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Bambu 3D Printer Recall: Customers can either receive a full refund and voucher or wait for replacement parts and compensation

Bambu 3D Printer Recall: Customers can either receive a full refund and voucher or wait for replacement parts and compensation

Bambu has issued a recall for the A1 (symbolic image, Bambu)

Bambu recalls a 3D printer. Users should shut it down immediately and not continue to use it under any circumstances. The manufacturer has decided to take a very drastic step, but users can still wait.

Bambu has several 3D printers on offer, including the Bambu Lab A1 from last year. The company has now announced a recall of the A1 due to a possible electrical malfunction related to the heated bed cable. According to the manufacturer, only 0.1% of all A1 models are affected by this error.

Unfortunately, Bambu has stated that the cause of the error is not fully understood. In some cases, the cable is said to have been damaged during printer installation, but in other cases the error has nothing to do with installation issues. The recall therefore affects all A1 printers and not just certain batches; A batch-related recall is the method of choice if the problems can be traced back to defective batches of cables purchased, for example.

Bambu recommends that all users stop using the 3D printer immediately. Users can currently choose between two offers. The printer can be returned regardless of its condition and customers will receive a full refund. Shipping costs are also covered and customers can also receive an $80 voucher for the Bambu Store if they wish. A new version of the A1 will be released in May.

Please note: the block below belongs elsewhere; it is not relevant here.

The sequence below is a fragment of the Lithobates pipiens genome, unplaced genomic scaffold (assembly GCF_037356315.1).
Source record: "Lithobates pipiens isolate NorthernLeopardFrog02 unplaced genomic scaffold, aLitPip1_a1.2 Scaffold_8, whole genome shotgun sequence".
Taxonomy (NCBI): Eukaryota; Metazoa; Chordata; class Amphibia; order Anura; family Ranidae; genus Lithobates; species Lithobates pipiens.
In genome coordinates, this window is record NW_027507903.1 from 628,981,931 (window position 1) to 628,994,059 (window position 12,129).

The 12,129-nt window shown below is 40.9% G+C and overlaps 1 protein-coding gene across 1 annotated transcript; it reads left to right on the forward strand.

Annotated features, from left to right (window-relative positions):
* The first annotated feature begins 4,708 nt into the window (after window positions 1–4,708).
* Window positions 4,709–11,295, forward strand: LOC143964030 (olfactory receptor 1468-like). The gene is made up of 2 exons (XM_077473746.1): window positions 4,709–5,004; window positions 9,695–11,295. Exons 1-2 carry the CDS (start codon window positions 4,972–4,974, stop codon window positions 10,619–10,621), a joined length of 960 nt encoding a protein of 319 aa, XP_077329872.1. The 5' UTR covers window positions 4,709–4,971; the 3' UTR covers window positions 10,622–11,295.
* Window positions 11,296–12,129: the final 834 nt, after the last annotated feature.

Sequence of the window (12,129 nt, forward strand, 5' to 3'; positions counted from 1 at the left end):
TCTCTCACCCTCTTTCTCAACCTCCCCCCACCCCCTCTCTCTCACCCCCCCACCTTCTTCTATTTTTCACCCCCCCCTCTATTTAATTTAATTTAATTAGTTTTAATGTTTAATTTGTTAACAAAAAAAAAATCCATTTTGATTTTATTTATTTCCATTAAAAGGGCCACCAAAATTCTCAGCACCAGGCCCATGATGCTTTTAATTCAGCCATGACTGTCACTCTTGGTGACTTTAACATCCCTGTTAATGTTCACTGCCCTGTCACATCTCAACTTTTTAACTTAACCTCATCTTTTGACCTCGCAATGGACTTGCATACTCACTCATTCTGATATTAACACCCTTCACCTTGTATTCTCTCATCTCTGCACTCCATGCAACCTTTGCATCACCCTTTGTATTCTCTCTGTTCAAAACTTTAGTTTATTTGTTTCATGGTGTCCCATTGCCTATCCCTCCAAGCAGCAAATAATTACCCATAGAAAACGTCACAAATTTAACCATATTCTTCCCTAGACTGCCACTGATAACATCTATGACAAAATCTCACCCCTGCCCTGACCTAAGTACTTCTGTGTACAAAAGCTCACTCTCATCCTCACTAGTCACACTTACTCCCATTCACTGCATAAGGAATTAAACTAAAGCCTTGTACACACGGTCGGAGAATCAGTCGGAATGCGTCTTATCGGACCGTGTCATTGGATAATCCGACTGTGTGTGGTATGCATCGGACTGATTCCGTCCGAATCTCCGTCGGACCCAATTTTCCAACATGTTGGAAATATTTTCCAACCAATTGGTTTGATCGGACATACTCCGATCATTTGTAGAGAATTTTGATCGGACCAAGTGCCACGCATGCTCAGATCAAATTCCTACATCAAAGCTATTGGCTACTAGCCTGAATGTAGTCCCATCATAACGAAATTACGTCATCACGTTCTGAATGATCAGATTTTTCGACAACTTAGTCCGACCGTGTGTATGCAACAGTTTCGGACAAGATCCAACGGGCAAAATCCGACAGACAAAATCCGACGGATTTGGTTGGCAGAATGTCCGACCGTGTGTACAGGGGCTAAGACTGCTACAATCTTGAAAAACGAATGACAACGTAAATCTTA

Customers can also wait until the end of March, when an improved heated bed is expected to be available. Customers will receive a $120 voucher for the heated bed to purchase accessories or supplies. Affected customers are then recommended to report on a corresponding page.

Possible alternatives: Buy the Creality Ender 3 or the ELEGOO Neptune 3 Pro on Amazon.

Silvio Werner

I have been working as a journalist for over 10 years, most of them in the technology sector. I have worked for Tom’s Hardware and ComputerBase, among others, and have been working for Notebookcheck since 2017. My current focus is particularly on mini PCs and single-board computers like the Raspberry Pi – compact systems with a lot of potential. I also have a soft spot for wearables of all kinds, especially smartwatches. My main job is as a laboratory engineer, which is why I am no stranger to scientific relationships or the interpretation of complex measurements.

Jacob FischerTranslator: Jacob Fisher – Translator – 691 articles published on Notebookcheck since 2022

Growing up in regional Australia, I was introduced to computers in my early teens after a broken leg suffered in a soccer game temporarily forced me to live mostly indoors. Soon after, I was building my own systems. I now live in Germany after moving here in 2014, where I study philosophy and anthropology. I am particularly fascinated by how computer technology has fundamentally and dramatically changed human culture and how it continues to do so.

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